Alice O’Connor, the guidance counsellor at Stepaside Educate Together, reveals that her students frequently express concerns about body image: “One of the things they end up saying is, ‘I hate the way I look,’ or, ‘I feel like I can’t come to school wearing XYZ because people will look at me or they’ll judge me.’”
She tells of one female student who, in an effort to look tanned, ended up burned after spending too much time on a sunbed.
Aoife McDonald, SPHE co-ordinator at Stepaside Educate Together, believes teachers have a huge role to play in challenging these cultural messages.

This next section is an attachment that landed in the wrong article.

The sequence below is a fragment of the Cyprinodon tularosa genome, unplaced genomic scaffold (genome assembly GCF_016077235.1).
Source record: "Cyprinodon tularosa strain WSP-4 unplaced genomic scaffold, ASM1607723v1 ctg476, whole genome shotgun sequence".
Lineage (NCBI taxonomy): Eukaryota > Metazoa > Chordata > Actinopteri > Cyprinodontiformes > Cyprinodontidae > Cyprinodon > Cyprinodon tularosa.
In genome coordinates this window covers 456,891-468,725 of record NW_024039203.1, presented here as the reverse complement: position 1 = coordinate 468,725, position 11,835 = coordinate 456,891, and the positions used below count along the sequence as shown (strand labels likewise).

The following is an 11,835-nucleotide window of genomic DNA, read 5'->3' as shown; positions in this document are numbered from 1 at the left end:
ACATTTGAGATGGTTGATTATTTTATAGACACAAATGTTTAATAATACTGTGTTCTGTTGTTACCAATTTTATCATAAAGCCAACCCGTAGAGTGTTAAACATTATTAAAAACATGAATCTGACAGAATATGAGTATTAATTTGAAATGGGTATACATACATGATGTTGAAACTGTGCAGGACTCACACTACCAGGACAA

“We spend so much time with the students. Whether we want to acknowledge it or not, they are watching what we’re eating, they’re watching how we’re dressing, they’re watching how we carry ourselves.”
In the view of Carmel Halligan, youth mental health promotion manager at Jigsaw, BodyKind can boost the confidence of teachers in taking up these roles in students’ lives.
She says, “We don’t want teachers to feel like they have to be experts in the classroom from a psychology perspective or a clinical or a therapeutic perspective. What we want them to do is merely be facilitators of the conversations. So, when you take a programme like BodyKind and you’re giving teachers the training tools, the resources, they feel a little bit more capable in approaching those conversations.”